by clicking on the page. A slider will appear, allowing you to adjust your zoom level. Return to the original size by clicking on the page again.
the page around when zoomed in by dragging it.
the zoom using the slider on the top right.
by clicking on the zoomed-in page.
by entering text in the search field and click on "In This Issue" or "All Issues" to search the current issue or the archive of back issues respectively.
by clicking on thumbnails to select pages, and then press the print button.
this publication and page.
displays a table of sections with thumbnails and descriptions.
displays thumbnails of every page in the issue. Click on a page to jump.
allows you to browse through every available issue.
FCW : November and December 2014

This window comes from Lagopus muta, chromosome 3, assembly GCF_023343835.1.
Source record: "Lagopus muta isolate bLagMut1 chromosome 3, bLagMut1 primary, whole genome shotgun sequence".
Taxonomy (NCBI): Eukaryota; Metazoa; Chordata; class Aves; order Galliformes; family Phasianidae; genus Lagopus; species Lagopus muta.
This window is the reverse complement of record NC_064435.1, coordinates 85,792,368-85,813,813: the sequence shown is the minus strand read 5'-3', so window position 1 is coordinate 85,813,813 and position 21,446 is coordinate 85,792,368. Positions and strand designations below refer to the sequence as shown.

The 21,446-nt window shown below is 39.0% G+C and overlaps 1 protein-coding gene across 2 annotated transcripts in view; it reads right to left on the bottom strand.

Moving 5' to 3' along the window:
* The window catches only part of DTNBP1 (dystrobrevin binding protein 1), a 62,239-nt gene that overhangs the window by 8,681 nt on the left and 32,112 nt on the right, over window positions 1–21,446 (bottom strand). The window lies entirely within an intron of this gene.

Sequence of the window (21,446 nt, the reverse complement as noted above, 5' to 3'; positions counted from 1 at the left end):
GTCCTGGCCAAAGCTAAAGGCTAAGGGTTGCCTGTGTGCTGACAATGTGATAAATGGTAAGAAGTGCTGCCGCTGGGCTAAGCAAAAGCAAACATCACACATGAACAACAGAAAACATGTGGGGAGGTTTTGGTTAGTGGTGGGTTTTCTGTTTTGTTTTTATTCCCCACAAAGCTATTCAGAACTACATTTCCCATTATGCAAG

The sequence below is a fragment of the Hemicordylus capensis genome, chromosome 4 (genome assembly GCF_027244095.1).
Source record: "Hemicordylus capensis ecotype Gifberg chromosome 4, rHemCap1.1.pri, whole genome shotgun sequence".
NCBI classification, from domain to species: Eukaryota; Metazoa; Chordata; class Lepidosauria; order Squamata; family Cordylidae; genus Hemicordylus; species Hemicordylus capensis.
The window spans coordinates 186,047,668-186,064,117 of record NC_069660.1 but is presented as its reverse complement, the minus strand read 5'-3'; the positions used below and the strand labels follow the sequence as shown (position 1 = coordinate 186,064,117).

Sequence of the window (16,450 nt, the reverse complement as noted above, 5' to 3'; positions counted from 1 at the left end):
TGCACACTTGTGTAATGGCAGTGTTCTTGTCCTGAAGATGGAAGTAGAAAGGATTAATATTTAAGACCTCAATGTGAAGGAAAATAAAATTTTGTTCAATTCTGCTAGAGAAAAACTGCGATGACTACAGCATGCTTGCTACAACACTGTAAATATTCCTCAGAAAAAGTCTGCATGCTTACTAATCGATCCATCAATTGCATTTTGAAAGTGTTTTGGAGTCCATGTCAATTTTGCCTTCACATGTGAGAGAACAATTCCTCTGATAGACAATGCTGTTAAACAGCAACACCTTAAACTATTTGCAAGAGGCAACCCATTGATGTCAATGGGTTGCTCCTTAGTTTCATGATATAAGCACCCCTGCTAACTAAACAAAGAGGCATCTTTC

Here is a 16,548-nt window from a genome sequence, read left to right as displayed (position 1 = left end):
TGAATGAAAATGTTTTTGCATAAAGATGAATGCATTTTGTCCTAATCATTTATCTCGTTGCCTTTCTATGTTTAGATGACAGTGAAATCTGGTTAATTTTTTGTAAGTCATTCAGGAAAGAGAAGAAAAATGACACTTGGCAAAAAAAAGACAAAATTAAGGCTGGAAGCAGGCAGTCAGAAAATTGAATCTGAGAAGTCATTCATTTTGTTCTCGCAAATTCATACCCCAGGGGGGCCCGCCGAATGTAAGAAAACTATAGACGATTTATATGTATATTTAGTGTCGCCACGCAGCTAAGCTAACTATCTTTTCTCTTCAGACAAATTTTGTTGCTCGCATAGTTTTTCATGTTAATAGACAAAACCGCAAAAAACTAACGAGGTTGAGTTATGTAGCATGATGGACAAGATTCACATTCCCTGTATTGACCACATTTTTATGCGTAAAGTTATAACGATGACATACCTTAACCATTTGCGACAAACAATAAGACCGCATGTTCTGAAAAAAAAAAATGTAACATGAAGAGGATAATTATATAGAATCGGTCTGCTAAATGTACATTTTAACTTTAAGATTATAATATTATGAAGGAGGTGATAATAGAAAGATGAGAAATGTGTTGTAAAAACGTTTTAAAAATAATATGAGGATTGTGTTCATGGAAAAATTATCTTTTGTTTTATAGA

includes point-of-contact metadata and lineage to link to previous ver- sions of the exchange. That detailed documentation pro- vides the ability to reuse exchanges, thereby saving significant development time and providing a means by which additional organizations can more eas- ily implement exchanges as they reuse and enhance existing IEPDs. In the past few years, there has been a competition to recognize the “best of NIEM.” Here are a couple of examples from the crop of 2013 winners: • Government officials in Richmond, Va., identified multiple points of failure in a manual exchange of information from commercial alarm-monitoring companies to 911 public safety answer- ing points. Officials used NIEM to help automate the flow of information so that when someone hits the panic but- ton on a PSAP-connected private secu- rity system, the “call to action” to first responders takes less than 15 seconds. That is much quicker than the two min- utes or longer for the manual process. Richmond officials also created a public/private partnership that is help- ing other communities to adopt the sys- tem. Local governments now using the solution include Houston; Washington, D.C.; and Tempe, Ariz. • Probationers and parolees might have an interaction with law enforcement, such as an arrest, but their probation or parole officers might not learn about that contact until days or even weeks later. Through an automated exchange between the state’s booking system and probation and parole case manage- ment systems, the Hawaii Integrated Justice Information Sharing program has enabled near-real-time notification to probation and parole officers when one of their supervisees is arrested any- where in the state. As an example of reuse, Vermont was able to extend the capability to meet the state’s require- ments in less than a month. All 50 states and at least 16 federal agencies have implemented or are con- sidering solutions that use NIEM. Even foreign governments, including Can- ada and Australia, use NIEM, which means “National” is now a misnomer. Yet because NIEM started with justice information sharing, there are still mis- understandings about its applicability. NIEM’s value can benefit everything the government does. I urge the Obama administration to champion its use throughout the government. In fiscally constrained times, NIEM is something the federal government can steward for all levels of government to reuse. NIEM has a better return on investment for government than anything else we can invest in. I urge you to learn more and get involved with what the NIEM com- munity is doing by visiting NIEM.gov. ■ CIOPerspective 36 November/December 2014 FCW.COM In this webcast, Dr. Taha Kass-Hout, Chief Health Informatics Officer at the U.S. Food and Drug Administration, will discuss how the FDA is leveraging the cloud as part of the OpenFDA initiative. Topics to be addressed include: Health Data in the Cloud: From Information to Insights SPONSORED BY BROUGHT TO YOU BY FREE ON DEMAND WEBCAST REGISTER NOW AT: www.fcw.com/2014HealthDataWebcast